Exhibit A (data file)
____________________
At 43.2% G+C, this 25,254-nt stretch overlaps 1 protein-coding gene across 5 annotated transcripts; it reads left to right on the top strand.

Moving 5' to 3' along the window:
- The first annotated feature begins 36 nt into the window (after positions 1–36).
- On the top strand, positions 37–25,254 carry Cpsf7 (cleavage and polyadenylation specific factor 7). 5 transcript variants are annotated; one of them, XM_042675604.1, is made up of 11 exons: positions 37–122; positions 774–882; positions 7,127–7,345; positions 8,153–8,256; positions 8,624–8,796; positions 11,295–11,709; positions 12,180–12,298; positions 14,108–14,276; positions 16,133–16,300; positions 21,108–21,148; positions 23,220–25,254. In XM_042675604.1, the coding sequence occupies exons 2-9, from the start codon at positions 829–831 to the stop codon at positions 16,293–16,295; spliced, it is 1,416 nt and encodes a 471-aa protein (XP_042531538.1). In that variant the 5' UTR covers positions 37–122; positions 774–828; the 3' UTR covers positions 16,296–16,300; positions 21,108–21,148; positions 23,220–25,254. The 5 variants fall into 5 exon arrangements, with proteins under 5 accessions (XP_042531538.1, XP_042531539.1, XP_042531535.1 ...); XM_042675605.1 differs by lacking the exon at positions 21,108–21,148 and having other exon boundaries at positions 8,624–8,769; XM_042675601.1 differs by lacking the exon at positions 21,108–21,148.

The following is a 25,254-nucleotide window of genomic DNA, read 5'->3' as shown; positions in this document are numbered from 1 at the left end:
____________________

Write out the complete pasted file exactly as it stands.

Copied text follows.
At 43.2% G+C, this 25,254-nt stretch overlaps 1 protein-coding gene across 5 annotated transcripts; it reads left to right on the top strand.

Moving 5' to 3' along the window:
- The first annotated feature begins 36 nt into the window (after positions 1–36).
- On the top strand, positions 37–25,254 carry Cpsf7 (cleavage and polyadenylation specific factor 7). 5 transcript variants are annotated; one of them, XM_042675604.1, is made up of 11 exons: positions 37–122; positions 774–882; positions 7,127–7,345; positions 8,153–8,256; positions 8,624–8,796; positions 11,295–11,709; positions 12,180–12,298; positions 14,108–14,276; positions 16,133–16,300; positions 21,108–21,148; positions 23,220–25,254. In XM_042675604.1, the coding sequence occupies exons 2-9, from the start codon at positions 829–831 to the stop codon at positions 16,293–16,295; spliced, it is 1,416 nt and encodes a 471-aa protein (XP_042531538.1). In that variant the 5' UTR covers positions 37–122; positions 774–828; the 3' UTR covers positions 16,296–16,300; positions 21,108–21,148; positions 23,220–25,254. The 5 variants fall into 5 exon arrangements, with proteins under 5 accessions (XP_042531538.1, XP_042531539.1, XP_042531535.1 ...); XM_042675605.1 differs by lacking the exon at positions 21,108–21,148 and having other exon boundaries at positions 8,624–8,769; XM_042675601.1 differs by lacking the exon at positions 21,108–21,148.

The following is a 25,254-nucleotide window of genomic DNA, read 5'->3' as shown; positions in this document are numbered from 1 at the left end: